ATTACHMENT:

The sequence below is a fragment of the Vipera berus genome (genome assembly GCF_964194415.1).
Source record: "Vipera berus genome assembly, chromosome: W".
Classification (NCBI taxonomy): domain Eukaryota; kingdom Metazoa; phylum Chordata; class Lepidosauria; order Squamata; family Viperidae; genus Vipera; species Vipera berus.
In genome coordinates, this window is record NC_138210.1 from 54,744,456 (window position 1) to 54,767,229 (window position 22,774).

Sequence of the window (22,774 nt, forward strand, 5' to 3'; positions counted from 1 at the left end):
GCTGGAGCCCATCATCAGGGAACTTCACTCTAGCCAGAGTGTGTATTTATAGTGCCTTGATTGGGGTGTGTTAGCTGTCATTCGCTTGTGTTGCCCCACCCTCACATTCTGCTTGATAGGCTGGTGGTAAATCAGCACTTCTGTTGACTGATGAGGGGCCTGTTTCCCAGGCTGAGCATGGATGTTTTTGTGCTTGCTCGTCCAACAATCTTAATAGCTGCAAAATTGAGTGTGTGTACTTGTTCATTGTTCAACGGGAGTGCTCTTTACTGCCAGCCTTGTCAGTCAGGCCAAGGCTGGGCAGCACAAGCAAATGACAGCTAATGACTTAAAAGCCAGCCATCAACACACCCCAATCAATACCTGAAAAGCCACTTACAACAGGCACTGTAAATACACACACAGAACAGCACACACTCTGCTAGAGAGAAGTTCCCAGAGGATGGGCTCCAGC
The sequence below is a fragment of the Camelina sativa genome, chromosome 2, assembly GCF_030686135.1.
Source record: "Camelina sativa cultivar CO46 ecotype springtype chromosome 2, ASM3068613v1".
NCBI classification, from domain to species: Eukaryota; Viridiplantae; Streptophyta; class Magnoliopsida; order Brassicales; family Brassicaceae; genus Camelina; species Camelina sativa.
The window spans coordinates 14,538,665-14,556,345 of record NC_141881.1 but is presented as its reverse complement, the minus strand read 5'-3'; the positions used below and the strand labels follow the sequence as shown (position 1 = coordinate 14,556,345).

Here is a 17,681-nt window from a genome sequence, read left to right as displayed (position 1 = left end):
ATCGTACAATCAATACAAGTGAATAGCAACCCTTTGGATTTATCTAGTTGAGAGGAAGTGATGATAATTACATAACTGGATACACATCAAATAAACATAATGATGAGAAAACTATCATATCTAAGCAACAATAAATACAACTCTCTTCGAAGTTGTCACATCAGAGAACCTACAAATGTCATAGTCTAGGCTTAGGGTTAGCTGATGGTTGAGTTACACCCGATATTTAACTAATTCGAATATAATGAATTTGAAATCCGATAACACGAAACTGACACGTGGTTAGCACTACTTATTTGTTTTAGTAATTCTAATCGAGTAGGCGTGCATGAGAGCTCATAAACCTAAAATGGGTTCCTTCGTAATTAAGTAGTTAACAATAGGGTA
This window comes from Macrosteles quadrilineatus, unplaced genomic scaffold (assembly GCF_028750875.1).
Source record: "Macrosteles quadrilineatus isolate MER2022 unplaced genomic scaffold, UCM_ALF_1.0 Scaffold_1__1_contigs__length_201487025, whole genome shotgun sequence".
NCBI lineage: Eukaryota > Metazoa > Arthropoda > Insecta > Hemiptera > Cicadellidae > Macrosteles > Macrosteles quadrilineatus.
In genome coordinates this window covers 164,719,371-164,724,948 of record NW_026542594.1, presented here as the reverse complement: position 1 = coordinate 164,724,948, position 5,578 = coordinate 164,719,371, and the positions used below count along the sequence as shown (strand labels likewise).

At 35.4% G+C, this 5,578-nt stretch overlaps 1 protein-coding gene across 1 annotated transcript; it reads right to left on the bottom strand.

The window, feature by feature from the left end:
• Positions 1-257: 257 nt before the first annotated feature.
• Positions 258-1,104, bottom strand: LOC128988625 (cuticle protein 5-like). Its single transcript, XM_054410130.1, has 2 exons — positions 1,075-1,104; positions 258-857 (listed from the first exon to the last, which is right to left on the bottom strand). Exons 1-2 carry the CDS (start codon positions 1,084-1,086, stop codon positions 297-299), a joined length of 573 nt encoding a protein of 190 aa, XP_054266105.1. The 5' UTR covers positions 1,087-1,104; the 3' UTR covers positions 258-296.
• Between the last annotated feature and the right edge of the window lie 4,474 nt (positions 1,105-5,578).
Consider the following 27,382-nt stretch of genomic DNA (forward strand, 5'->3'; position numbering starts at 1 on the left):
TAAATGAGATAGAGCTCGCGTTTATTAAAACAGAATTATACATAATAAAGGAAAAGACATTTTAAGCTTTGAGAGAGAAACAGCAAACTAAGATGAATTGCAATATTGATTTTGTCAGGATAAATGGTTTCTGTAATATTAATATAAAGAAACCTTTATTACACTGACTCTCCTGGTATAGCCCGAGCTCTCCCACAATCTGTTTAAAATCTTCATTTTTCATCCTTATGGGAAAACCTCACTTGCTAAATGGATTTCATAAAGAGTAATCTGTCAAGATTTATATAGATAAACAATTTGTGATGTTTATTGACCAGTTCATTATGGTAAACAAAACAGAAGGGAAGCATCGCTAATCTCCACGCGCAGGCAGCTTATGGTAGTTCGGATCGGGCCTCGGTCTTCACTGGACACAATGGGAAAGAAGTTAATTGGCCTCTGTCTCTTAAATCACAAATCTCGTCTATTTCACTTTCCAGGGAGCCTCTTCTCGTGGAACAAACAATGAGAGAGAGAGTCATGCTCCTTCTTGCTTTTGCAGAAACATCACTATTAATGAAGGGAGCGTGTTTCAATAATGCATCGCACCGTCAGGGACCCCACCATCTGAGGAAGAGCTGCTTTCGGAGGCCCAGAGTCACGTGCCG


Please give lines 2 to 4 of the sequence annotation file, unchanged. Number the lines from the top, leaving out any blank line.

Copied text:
Source record: "Vipera berus genome assembly, chromosome: W".
Classification (NCBI taxonomy): domain Eukaryota; kingdom Metazoa; phylum Chordata; class Lepidosauria; order Squamata; family Viperidae; genus Vipera; species Vipera berus.
In genome coordinates, this window is record NC_138210.1 from 54,744,456 (window position 1) to 54,767,229 (window position 22,774).